Most People Don’t Consume Too Much Sodium, Study Suggests

New research suggests that sodium consumption between 2645 and 4945 mg/d is linked with lower mortality and cardiovascular disease risks than much lower or higher levels. (Image: ©iStock.com/Elena Elisseeva)

New research suggests that sodium consumption between 2645 and 4945 mg/d is linked with lower mortality and cardiovascular disease risks than much lower or higher levels. (Image: ©iStock.com/Elena Elisseeva)

Most people may be better off healthwise if they don’t change their current sodium consumption levels, new research suggests.

Sodium intake has become controversial recently, as newer studies questioned recommendations limiting daily intake to no more than 2300 mg, which is the equivalent of about 1 teaspoon of salt. So researchers in Denmark and the United States set out to see if they could find a sodium intake range associated with the least risk of having a cardiovascular disease event or dying from any cause.

The investigators analyzed data from 23 prospective cohort studies and 2 randomized controlled trials that included 274 683 study participants. They examined mortality and cardiovascular disease risks according to 4 sodium consumption levels: less than 2645 mg/d, between 2645 and 4945 mg/d, and more than 4945 mg/d.

Their findings showed that people whose sodium intake is between 2645 and 4945 mg/d —90% of the world’s population consumes sodium amounts within that range—had the lowest mortality and cardiovascular disease risks. The investigators found no difference in health outcomes between the lowest and highest intake levels of that range.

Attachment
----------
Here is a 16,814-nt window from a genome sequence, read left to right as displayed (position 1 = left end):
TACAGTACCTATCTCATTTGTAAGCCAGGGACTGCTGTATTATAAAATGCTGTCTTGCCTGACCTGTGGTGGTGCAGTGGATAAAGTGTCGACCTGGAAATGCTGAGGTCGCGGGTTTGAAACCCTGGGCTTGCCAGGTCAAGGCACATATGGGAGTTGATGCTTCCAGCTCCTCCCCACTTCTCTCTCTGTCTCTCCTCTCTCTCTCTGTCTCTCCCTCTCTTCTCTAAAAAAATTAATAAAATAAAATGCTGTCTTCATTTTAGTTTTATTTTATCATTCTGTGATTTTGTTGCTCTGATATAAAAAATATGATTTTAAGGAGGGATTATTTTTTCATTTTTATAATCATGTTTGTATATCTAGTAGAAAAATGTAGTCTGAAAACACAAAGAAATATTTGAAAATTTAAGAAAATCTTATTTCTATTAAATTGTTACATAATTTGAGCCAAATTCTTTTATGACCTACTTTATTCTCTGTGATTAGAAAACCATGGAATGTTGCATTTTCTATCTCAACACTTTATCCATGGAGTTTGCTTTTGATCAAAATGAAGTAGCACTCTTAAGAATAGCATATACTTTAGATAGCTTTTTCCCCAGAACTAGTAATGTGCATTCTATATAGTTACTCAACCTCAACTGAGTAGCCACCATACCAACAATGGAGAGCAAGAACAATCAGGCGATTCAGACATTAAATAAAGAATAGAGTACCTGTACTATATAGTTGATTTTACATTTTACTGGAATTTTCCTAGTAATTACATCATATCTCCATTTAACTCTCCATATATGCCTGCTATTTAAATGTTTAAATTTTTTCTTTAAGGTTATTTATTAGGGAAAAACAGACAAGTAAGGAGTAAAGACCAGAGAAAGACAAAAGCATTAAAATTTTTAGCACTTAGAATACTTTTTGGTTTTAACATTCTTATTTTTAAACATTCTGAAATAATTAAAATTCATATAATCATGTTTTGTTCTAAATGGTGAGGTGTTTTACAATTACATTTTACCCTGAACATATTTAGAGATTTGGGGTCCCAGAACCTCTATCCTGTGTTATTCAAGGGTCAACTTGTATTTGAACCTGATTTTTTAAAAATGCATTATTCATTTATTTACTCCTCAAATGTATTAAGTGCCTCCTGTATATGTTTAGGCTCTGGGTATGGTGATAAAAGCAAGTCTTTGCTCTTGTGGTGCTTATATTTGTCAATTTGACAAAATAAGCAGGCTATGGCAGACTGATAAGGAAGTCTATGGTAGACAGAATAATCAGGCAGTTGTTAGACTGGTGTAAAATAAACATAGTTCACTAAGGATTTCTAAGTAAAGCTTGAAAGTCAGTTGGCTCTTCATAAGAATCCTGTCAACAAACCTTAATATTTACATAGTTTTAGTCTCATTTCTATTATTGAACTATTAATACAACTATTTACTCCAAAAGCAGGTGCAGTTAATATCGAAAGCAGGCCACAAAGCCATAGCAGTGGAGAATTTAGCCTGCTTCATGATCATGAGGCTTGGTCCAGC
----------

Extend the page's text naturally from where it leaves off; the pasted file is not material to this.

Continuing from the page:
However, excessively high or low sodium consumption levels were associated with reduced survival and increased cardiovascular events, according to the data published today in the American Journal of Hypertension. One exception was stroke risk, which was no different between those with low intake and study participants whose sodium consumption was in the middle range.

“Our results are in line with the [Institute of Medicine’s] concern that lower levels could produce harm, and they provide a concrete basis for revising the recommended range in the best interest of public health,” lead author Niels Graudal, MD, of the University of Copenhagen Hospital, said in a statement.

Graudal was a member of the Institute’s Food and Nutrition Board that in 2013 released a new report indicating that existing scientific evidence isn’t sufficient enough to establish an upper limit for sodium consumption. In 2004, however, the Institute defined the upper limit intake as 2300 mg/d and adequate consumption as 1200 to 1500 mg/d. The average US resident consumes about 3400 mg/d.

 



Categories: Cardiovascular Disease/Myocardial Infarction, Diet, Public Health